Profile, Monet Boyd
On the outside, Corey Mason is a regular fellow with long thick hair, which he wears pulled back in a ponytail. His “uniform” almost always consists of some sort of inspirational t-shirt, with black pants and comfortable shoes. His braided goatee makes slight movements every time he speaks.
On the inside, he is a man of peace, virtue, and love.
Mr. Mason teaches Spanish 1, where he teaches his estudiantes to be bilingue. But he also finds time to teach a radio production class and manages keCg, a local radio station that broadcasts out of a studio at my school, El Cerrito High. He’s been teaching for 15 years.
When he’s not in the classroom, he hosts the famous WorldOne Festival, a world music and circus fest that takes place every Fourth of July in the El Cerrito. He believes in music, and feels it is what brings us all together. He tells us: “Music is magical.”
He did not start out as a teacher. After learning to speak Spanish as a 7th grader in New York, he went on to master the language. That skill led him to a number of different experiences: he became a flight attendant, worked as a surgical nurse in Guatemala, spent some time in Hollywood, and only eventually landed in his current place as an educator and radio host.
He became a teacher with the intention of doing great things for others. It isn’t always easy: He has been threatened by his own students, as well as grieved for others who he’s lost — but none of it has stopped him from continuing to teach and enlighten young people with the knowledge he carries.
Mr. Mason has traveled the world, but feels that Richmond is where he should be. “Richmond is soulful, hopeful, hardworking, and has willing citizens… and that is why I love Richmond,” he says. “Teaching is my social work.”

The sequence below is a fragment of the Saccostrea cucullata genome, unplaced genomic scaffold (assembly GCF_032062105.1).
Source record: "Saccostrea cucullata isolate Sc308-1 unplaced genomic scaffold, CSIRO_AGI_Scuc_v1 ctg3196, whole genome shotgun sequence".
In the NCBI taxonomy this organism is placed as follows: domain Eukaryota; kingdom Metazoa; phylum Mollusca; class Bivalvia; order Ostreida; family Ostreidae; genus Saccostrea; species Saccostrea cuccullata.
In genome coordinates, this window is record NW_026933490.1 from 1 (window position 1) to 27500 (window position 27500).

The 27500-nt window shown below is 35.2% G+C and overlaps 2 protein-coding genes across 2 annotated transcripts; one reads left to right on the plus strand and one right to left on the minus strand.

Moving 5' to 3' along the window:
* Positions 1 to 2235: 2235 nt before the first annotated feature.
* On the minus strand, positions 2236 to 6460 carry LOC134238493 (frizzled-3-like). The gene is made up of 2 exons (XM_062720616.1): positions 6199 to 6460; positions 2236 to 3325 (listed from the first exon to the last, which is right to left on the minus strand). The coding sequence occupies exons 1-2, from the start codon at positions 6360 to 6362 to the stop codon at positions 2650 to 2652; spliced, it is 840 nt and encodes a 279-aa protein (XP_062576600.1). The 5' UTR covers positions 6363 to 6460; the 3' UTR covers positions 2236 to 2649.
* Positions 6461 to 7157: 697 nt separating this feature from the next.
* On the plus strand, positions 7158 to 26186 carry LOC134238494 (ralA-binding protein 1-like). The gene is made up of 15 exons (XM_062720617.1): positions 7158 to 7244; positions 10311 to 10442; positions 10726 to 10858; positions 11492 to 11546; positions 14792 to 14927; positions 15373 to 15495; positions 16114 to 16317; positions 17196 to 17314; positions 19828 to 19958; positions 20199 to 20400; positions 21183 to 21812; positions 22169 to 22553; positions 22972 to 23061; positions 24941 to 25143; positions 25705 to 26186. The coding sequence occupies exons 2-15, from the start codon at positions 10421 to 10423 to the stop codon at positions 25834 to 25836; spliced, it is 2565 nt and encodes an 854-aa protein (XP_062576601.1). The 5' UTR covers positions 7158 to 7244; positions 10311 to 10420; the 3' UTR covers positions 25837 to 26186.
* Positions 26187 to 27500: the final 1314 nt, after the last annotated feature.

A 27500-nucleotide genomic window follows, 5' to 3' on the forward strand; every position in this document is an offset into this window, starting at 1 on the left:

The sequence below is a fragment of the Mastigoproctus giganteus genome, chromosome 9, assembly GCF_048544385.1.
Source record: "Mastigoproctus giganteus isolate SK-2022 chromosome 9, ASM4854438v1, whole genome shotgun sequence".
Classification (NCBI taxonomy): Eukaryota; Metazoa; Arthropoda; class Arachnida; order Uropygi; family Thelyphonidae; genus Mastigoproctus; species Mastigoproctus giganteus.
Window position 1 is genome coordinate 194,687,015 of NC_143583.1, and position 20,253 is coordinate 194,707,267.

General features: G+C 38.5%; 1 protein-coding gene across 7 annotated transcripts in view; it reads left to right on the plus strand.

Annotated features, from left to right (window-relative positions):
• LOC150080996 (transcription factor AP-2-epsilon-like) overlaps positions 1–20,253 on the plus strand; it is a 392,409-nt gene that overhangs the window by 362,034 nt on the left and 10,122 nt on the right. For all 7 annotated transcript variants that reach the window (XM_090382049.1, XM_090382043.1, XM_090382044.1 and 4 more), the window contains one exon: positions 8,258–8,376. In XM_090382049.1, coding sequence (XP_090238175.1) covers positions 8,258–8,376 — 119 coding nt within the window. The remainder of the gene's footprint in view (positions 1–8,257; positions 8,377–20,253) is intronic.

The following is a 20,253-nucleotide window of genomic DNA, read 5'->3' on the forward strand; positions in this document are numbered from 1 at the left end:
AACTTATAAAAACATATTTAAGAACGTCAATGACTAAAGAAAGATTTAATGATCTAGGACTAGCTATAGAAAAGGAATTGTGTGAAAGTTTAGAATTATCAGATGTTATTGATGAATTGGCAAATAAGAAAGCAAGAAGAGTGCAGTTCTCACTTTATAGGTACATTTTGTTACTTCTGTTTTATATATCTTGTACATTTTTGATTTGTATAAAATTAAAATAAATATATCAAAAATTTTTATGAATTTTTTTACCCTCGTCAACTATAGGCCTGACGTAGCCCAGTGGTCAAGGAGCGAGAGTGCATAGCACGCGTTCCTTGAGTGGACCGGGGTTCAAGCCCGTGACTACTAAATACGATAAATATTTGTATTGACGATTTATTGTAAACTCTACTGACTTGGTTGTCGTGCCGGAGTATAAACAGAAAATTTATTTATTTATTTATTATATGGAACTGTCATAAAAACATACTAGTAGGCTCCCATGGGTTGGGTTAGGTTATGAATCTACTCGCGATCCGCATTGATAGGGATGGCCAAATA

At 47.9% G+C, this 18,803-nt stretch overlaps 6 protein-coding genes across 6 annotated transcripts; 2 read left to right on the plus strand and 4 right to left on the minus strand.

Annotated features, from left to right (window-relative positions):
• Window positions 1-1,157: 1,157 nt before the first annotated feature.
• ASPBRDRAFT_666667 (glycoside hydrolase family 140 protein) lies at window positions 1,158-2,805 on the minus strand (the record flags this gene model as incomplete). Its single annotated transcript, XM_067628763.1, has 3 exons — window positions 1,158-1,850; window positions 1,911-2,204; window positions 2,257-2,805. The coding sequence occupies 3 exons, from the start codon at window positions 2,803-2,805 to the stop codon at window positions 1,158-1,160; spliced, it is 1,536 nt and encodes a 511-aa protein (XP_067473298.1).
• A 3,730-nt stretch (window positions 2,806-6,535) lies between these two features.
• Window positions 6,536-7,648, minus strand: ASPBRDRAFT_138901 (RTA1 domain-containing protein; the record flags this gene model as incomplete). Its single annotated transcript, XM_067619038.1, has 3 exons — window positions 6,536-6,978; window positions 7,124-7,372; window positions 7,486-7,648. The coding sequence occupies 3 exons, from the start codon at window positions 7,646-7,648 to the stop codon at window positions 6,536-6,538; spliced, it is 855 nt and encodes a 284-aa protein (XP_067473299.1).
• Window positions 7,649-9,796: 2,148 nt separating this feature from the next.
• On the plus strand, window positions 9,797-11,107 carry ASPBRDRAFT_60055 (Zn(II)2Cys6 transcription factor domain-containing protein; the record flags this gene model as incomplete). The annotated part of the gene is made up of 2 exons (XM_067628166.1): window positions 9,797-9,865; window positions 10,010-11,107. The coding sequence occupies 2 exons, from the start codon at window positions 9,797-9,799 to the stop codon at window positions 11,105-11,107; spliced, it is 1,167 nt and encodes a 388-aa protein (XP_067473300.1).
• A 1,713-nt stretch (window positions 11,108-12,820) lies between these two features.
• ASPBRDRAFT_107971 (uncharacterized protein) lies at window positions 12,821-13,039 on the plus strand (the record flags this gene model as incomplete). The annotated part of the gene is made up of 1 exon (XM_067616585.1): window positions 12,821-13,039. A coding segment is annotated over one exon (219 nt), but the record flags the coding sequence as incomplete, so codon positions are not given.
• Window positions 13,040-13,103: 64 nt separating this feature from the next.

He strives to improve the people around him. He takes the initiative to make the change he wants to see.
Mr. Mason also tries his best to connect to his students, and many of his students can honestly say that he succeeds. Mr. Mason will tell you that he is most in “harmony” with high school students, because of his own adolescent spirit.
One thing that makes Mr. Mason a good teacher is the way he speaks to his students. He doesn’t treat any of us like children. He is open, taking the time to listen and receive what his students have to say. When he teaches he breaks the material down, so you are able to learn it and remember it. But what I like most about Mr. Mason’s class – he’s been my teacher for one semester — is how he relates each lesson to everyday life, in order to show how our education will help us in the long run.
For many students at EL Cerrito High, Mr. Mason is one of the best men in the world, one who seems to know about almost everything. He tries his best to make his students think about the long run, and to understand that what they do now, will affect their future.